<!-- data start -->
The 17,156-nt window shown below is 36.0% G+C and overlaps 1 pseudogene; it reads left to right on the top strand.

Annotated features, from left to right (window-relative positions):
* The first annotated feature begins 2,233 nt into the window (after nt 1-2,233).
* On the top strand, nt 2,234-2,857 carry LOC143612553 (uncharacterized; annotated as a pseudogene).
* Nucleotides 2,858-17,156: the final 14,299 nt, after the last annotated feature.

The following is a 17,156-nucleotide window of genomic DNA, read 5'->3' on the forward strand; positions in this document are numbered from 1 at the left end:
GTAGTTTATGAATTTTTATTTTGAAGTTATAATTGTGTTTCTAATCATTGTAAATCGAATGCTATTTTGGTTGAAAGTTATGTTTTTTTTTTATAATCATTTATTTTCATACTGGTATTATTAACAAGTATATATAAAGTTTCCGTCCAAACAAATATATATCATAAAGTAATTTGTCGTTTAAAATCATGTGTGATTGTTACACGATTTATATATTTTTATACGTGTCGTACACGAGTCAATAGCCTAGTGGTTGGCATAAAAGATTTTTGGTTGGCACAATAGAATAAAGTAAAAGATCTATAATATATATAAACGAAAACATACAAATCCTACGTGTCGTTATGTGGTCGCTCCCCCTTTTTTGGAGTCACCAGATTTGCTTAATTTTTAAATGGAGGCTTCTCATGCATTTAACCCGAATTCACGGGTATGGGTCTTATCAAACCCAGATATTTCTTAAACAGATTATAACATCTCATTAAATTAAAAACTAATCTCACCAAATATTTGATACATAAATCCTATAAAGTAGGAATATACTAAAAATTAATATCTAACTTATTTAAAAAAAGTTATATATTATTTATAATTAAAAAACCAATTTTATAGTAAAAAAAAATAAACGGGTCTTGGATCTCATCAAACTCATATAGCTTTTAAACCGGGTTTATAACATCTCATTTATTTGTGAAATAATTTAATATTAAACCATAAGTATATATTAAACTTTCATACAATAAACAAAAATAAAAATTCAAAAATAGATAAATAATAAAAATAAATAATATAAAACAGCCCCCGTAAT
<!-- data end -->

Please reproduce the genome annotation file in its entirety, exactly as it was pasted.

The 17,156-nt window shown below is 36.0% G+C and overlaps 1 pseudogene; it reads left to right on the top strand.

Annotated features, from left to right (window-relative positions):
* The first annotated feature begins 2,233 nt into the window (after nt 1-2,233).
* On the top strand, nt 2,234-2,857 carry LOC143612553 (uncharacterized; annotated as a pseudogene).
* Nucleotides 2,858-17,156: the final 14,299 nt, after the last annotated feature.

The following is a 17,156-nucleotide window of genomic DNA, read 5'->3' on the forward strand; positions in this document are numbered from 1 at the left end:
GTAGTTTATGAATTTTTATTTTGAAGTTATAATTGTGTTTCTAATCATTGTAAATCGAATGCTATTTTGGTTGAAAGTTATGTTTTTTTTTTATAATCATTTATTTTCATACTGGTATTATTAACAAGTATATATAAAGTTTCCGTCCAAACAAATATATATCATAAAGTAATTTGTCGTTTAAAATCATGTGTGATTGTTACACGATTTATATATTTTTATACGTGTCGTACACGAGTCAATAGCCTAGTGGTTGGCATAAAAGATTTTTGGTTGGCACAATAGAATAAAGTAAAAGATCTATAATATATATAAACGAAAACATACAAATCCTACGTGTCGTTATGTGGTCGCTCCCCCTTTTTTGGAGTCACCAGATTTGCTTAATTTTTAAATGGAGGCTTCTCATGCATTTAACCCGAATTCACGGGTATGGGTCTTATCAAACCCAGATATTTCTTAAACAGATTATAACATCTCATTAAATTAAAAACTAATCTCACCAAATATTTGATACATAAATCCTATAAAGTAGGAATATACTAAAAATTAATATCTAACTTATTTAAAAAAAGTTATATATTATTTATAATTAAAAAACCAATTTTATAGTAAAAAAAAATAAACGGGTCTTGGATCTCATCAAACTCATATAGCTTTTAAACCGGGTTTATAACATCTCATTTATTTGTGAAATAATTTAATATTAAACCATAAGTATATATTAAACTTTCATACAATAAACAAAAATAAAAATTCAAAAATAGATAAATAATAAAAATAAATAATATAAAACAGCCCCCGTAAT